Enough is enough is not enough
Over the past decades, employers have been fierce and unrelenting. Companies laid off workers, attacked unions and demanded concessions. Governments of all stripes helped by eroding labour standards, de-regulating industries, privatising services and permitting job out-sourcing. Being in a weak position the union leaders recoiled from the prospect of waging an all-out class war to challenge the employers so they accepted the new contracts, no matter how damaging, in the hope that lost ground could be regained. Emboldened by this, employers demanded workers forfeit more established practices, even as the stock market boomed and profits soared. With few notable exceptions, strikes were defeated, union recruitment drives failed and workers became demoralised.
But now trade union militancy and strikes have returned to the forefront of British politics. The Socialist Party does not minimise the necessity and importance of workers keeping up the struggle to maintain the level of wages and protect working conditions. There are now once again some signs that general combativeness is rising. Unions are the single most effective way organised workers can counter the bosses. Workers who risked their lives during the Covid pandemic and are now suffering from a cost of living crisis not of their making say they deserve substantial pay raises, and are prepared to go on strike to try to get it. Employers can no longer expect their workforce to compliantly roll over and be strong-armed into conceding cuts in wages and conditions. Increasing numbers of workers across all sectors are saying enough is enough. The current labour shortage means they have a bit more leverage. It has got the bosses worried.
Prime Minister Rishi Sunak’s government intends to introduce new laws that are aimed at trade union industrial action by insisting key workers must maintain essential services during any strike. The government wants to make it more difficult for ordinary working people, firefighters, nurses and teachers to express their democratic wishes and to take industrial action in defence of their jobs and pay. Make no mistake. The government’s legislative plans are an assault in the class war on workers’ ability to resist the employers’ offensive. Trade unions are workers’ front line of defence against their employers under capitalism.
The legislation will permit employers to sue unions and sack employees if legal minimum service levels are not met. Union members who are instructed by the employers to work and refuse to do so could lose their jobs. The new law will also back employers bringing an injunction to prevent strikes or seeking damages afterwards if they go ahead with unions facing court actions and possible sequestration of funds.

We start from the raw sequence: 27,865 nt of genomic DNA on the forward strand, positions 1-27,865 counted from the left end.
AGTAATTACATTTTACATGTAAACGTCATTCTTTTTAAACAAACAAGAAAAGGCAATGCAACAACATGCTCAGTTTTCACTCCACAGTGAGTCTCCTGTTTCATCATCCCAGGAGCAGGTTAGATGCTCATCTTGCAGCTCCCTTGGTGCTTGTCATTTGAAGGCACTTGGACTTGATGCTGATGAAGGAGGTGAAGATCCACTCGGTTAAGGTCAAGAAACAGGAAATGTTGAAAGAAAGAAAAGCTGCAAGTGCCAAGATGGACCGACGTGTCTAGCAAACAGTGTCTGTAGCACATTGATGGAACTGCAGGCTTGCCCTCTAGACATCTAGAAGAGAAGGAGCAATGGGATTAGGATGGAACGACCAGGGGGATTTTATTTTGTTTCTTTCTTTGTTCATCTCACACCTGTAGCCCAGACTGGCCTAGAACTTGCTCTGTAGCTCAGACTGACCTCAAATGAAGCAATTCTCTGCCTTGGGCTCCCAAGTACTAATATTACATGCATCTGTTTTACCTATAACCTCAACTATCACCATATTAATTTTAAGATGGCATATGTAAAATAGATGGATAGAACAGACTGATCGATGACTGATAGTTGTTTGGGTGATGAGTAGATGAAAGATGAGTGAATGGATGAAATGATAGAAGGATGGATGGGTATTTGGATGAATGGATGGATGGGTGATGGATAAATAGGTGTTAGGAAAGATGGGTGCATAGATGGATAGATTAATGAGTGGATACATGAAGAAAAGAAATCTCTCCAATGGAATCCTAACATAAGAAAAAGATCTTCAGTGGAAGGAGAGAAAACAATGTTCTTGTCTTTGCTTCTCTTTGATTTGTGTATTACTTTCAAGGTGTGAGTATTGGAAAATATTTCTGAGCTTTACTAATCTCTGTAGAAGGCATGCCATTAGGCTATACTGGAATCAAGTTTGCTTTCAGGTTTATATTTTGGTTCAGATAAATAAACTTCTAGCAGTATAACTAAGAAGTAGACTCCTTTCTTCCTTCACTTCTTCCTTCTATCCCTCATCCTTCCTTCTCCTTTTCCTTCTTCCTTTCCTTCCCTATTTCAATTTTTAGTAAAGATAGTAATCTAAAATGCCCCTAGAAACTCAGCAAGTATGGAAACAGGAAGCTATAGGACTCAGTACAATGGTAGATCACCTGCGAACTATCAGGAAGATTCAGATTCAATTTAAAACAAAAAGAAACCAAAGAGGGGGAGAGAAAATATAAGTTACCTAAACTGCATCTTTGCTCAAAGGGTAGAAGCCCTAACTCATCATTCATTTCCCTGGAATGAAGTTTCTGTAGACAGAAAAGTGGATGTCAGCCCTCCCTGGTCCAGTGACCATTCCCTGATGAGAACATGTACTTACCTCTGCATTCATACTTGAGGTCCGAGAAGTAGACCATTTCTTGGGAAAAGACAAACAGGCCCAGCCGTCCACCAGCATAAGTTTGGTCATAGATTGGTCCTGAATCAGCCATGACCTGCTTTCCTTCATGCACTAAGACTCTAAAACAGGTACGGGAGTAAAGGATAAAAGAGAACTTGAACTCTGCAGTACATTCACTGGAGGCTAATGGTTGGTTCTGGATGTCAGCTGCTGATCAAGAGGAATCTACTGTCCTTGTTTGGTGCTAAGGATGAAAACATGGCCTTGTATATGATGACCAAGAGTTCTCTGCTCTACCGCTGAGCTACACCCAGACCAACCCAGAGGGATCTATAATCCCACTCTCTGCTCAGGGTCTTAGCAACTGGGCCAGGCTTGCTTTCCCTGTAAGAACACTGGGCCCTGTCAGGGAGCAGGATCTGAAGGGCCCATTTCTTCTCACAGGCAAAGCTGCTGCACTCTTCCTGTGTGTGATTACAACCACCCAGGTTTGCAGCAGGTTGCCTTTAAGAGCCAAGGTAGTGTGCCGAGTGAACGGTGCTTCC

When workers strike or work to rule, the bosses find out who really runs the workplace, who keeps the machines humming, production going, and the money flowing. But that said, it’s important to clarify that the employers have the power of the state behind them and when push comes to shove, they do not hesitate to bring that powerful institution to bear upon the workers. In addition, most workers have practically no savings, so cannot afford to stop working for long.
Hence the strategy of a series of short strike stoppages. Adapting to match the new reality, rather than calling for a general strike, individual unions seek to coordinate their actions for increased effect. Solidarity is one of the greatest weapons we possess. Many workers are realising that it is the worker and the worker alone who has to take care of their economic interests, as they’ll get nothing from the politicians who fill parliamentary seats and cabinet posts or the bureaucrats in their professional union posts.
When the government goes on the offensive against workers on behalf of the capitalist class, this may lead workers’ organisations to more radical actions, to the capitalist society exposing its class nature, to the general public opening up to revolutionary ideas, and consequently, to the class struggle becoming conscious and political rather than just defensive and economic.
To be sure, participation in strikes does not automatically make workers class-conscious. Even when workers acquire revolutionary consciousness they are still compelled to engage in the non-revolutionary struggle. As workers we fight in the here and now, where we are and where we can. We don’t see such day-to-day struggles as a diversion.
Our preferred trade union strategy is to be active in unions where they exist, but not to do it with a parochial perspective but with a class-wide viewpoint that involves all groups in society that have no opportunity to participate in unions and to engage them as much as possible in a conscious class struggle. The strike weapon is not a sure means of victory for workers in disputes with employers. There are many cases of workers being compelled to return to work without gains, even sometimes with losses. Strikes should not be employed recklessly but should be entered into with strategy in mind.
Socialism demands the revolutionising of the workers themselves. This does not mean that workers should sit back and do nothing, the struggle over wages and conditions must go on. Workers are learning the hard lessons and it is becoming clearer that this is a secondary, defensive activity. The real struggle is to take the means of wealth production and distribution – the factories, farms, offices, mines etc. – into common ownership. That is the larger, political struggle.